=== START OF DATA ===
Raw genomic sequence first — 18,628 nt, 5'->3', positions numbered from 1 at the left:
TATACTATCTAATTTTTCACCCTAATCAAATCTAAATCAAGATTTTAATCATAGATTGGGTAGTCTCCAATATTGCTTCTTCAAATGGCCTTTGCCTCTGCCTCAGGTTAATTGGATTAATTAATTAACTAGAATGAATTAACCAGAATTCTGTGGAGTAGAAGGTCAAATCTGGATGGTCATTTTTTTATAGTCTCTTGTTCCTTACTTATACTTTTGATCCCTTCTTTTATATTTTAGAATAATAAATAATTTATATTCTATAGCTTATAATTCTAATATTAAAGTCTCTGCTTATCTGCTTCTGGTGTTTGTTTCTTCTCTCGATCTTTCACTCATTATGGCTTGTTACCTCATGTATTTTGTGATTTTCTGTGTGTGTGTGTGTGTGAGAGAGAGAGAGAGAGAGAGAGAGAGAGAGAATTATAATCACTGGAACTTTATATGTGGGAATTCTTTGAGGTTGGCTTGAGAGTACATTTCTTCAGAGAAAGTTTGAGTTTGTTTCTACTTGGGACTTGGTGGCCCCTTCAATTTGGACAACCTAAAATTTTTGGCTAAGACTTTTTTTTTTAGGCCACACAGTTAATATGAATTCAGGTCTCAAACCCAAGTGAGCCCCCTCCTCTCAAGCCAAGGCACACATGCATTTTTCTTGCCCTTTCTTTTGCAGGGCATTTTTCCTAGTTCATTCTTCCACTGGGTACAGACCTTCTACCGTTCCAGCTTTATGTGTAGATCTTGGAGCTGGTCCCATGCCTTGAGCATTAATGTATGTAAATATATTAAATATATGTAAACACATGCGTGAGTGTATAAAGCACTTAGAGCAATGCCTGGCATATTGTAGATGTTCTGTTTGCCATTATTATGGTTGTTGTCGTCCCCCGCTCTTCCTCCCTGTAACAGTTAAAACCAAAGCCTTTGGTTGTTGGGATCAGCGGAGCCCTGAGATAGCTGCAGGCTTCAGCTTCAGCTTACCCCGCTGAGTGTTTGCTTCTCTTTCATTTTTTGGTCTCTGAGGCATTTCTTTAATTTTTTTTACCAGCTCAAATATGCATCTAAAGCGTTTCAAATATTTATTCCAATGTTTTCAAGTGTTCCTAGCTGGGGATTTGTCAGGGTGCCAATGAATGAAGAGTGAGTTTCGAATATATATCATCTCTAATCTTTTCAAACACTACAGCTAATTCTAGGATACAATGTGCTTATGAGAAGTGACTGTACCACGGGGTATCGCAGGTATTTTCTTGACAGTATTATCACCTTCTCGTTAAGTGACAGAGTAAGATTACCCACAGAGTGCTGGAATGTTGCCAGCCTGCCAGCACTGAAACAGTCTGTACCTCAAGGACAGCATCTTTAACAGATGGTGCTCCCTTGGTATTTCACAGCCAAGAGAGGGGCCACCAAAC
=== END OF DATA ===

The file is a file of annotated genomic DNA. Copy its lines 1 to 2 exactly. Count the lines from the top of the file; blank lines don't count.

Raw genomic sequence first — 18,628 nt, 5'->3', positions numbered from 1 at the left:
TATACTATCTAATTTTTCACCCTAATCAAATCTAAATCAAGATTTTAATCATAGATTGGGTAGTCTCCAATATTGCTTCTTCAAATGGCCTTTGCCTCTGCCTCAGGTTAATTGGATTAATTAATTAACTAGAATGAATTAACCAGAATTCTGTGGAGTAGAAGGTCAAATCTGGATGGTCATTTTTTTATAGTCTCTTGTTCCTTACTTATACTTTTGATCCCTTCTTTTATATTTTAGAATAATAAATAATTTATATTCTATAGCTTATAATTCTAATATTAAAGTCTCTGCTTATCTGCTTCTGGTGTTTGTTTCTTCTCTCGATCTTTCACTCATTATGGCTTGTTACCTCATGTATTTTGTGATTTTCTGTGTGTGTGTGTGTGTGAGAGAGAGAGAGAGAGAGAGAGAGAGAGAGAATTATAATCACTGGAACTTTATATGTGGGAATTCTTTGAGGTTGGCTTGAGAGTACATTTCTTCAGAGAAAGTTTGAGTTTGTTTCTACTTGGGACTTGGTGGCCCCTTCAATTTGGACAACCTAAAATTTTTGGCTAAGACTTTTTTTTTTAGGCCACACAGTTAATATGAATTCAGGTCTCAAACCCAAGTGAGCCCCCTCCTCTCAAGCCAAGGCACACATGCATTTTTCTTGCCCTTTCTTTTGCAGGGCATTTTTCCTAGTTCATTCTTCCACTGGGTACAGACCTTCTACCGTTCCAGCTTTATGTGTAGATCTTGGAGCTGGTCCCATGCCTTGAGCATTAATGTATGTAAATATATTAAATATATGTAAACACATGCGTGAGTGTATAAAGCACTTAGAGCAATGCCTGGCATATTGTAGATGTTCTGTTTGCCATTATTATGGTTGTTGTCGTCCCCCGCTCTTCCTCCCTGTAACAGTTAAAACCAAAGCCTTTGGTTGTTGGGATCAGCGGAGCCCTGAGATAGCTGCAGGCTTCAGCTTCAGCTTACCCCGCTGAGTGTTTGCTTCTCTTTCATTTTTTGGTCTCTGAGGCATTTCTTTAATTTTTTTTACCAGCTCAAATATGCATCTAAAGCGTTTCAAATATTTATTCCAATGTTTTCAAGTGTTCCTAGCTGGGGATTTGTCAGGGTGCCAATGAATGAAGAGTGAGTTTCGAATATATATCATCTCTAATCTTTTCAAACACTACAGCTAATTCTAGGATACAATGTGCTTATGAGAAGTGACTGTACCACGGGGTATCGCAGGTATTTTCTTGACAGTATTATCACCTTCTCGTTAAGTGACAGAGTAAGATTACCCACAGAGTGCTGGAATGTTGCCAGCCTGCCAGCACTGAAACAGTCTGTACCTCAAGGACAGCATCTTTAACAGATGGTGCTCCCTTGGTATTTCACAGCCAAGAGAGGGGCCACCAAAC